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John le Carré Has Not Mellowed With Age -

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I never knew he invented the words "honey pot" and "mole":

One of the best things about le Carré’s novels is that, from the start, they’ve hummed with the flavorful and recondite language of espionage, a field that has its jargon like any other. In many cases, le Carré has invented that jargon himself. Terms from his novels — “honey trap,” for instance, to denote using sex to compromise a target — have been adopted by the pros. He can probably claim “mole” as well. The editors of the Oxford English Dictionary, he says, wrote him once, asking if he invented the idea of employing the word as a synonym for a long-term penetration agent. Le Carré wasn’t certain. But the sole other historical usage turned out to be one he is unlikely to have seen — it appears in a little-known 17th-century volume about King Henry VII by Francis Bacon.

Yet John le Carré’s greatest invention is easily John le Carré himself. Born in 1931 in Poole, a sprawling coastal town in Dorset, he is a product of a childhood both unusual and enviable — if you happen to be a writer. It made him suspicious of charm of any sort and gave him a limitless fascination with humans and their secrets.

This is fascinating:

When I asked about a more recent object of liberal opprobrium, “Zero Dark Thirty,” Kathryn Bigelow’s 2012 film about the capture of Osama bin Laden, le Carré paused for a moment, then smiled at me, then paused again. “Let me,” he said, “try and organize my anger.” Soon after it was released, the film came under fire from commentators in the U.S. and Britain for presenting torture as a necessary evil. The film’s torture scenes infuriated him, and he faults Bigelow for not depicting nearly enough of the multiple types of behind-the-scenes intelligence gathering that were crucial to bin Laden’s capture. “If the film is accurate,” he said, “it is a portrait of such incompetence that it takes your breath away.”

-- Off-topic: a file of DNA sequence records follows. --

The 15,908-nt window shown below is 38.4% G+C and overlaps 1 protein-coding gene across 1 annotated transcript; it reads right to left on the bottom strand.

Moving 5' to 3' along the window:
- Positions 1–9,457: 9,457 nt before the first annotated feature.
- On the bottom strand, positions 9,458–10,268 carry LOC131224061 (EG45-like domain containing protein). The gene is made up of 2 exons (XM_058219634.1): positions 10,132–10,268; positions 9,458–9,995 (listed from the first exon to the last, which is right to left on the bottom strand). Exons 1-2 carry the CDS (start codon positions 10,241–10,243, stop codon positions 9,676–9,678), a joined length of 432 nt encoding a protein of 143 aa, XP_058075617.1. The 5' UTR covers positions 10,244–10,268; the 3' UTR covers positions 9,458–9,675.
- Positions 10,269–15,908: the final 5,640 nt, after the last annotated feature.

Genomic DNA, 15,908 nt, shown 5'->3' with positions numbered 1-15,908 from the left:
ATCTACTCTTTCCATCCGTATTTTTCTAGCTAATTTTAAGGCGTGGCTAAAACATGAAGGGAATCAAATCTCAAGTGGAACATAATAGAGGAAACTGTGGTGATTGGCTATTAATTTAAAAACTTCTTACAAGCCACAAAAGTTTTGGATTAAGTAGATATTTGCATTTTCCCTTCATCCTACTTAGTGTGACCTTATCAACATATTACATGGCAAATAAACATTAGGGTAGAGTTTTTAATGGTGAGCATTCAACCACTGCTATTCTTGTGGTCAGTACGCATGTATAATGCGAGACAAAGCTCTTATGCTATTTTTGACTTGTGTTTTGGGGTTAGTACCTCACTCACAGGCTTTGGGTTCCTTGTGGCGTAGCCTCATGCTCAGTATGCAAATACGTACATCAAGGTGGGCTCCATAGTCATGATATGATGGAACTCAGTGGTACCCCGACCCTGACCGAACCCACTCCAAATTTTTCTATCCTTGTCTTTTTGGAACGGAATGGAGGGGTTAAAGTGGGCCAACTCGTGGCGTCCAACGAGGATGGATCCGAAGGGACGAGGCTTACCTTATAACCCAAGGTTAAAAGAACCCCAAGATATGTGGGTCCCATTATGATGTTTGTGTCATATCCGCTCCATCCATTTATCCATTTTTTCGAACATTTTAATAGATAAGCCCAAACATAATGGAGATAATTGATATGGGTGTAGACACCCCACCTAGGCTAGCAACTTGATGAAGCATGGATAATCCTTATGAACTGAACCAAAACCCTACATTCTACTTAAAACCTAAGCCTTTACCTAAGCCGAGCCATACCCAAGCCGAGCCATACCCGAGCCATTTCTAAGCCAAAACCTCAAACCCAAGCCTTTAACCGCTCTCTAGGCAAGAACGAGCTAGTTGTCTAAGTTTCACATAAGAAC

Two of le Carré’s last three novels — “A Most Wanted Man” and his latest, “A Delicate Truth” — have dealt with the global war on terror, probing the kinds of nuances Bigelow avoided. About Islam and the West, he said: “If we spent a fraction of what we spent on war trying to meet people’s misunderstandings about us, we might do a better job.”

In “A Delicate Truth,” he directs his attention toward the perils of farming out military duties to mercenaries. “This will sound as if I am speaking large,” le Carré told me, “but Mussolini said that the definition of fascism was when you couldn’t put a cigarette paper between corporate power and government power. I have watched veteran members of our intelligence establishment go seamlessly into these private defense contracting companies.” Maintaining a military, done correctly, he said, is difficult physical, mental and moral work. “It’s so much easier if I come to you and say, ‘Here’s the contract, I want you to liberate Sierra Leone, I don’t give a toss who you take with you and try to keep the killing down.’ ”

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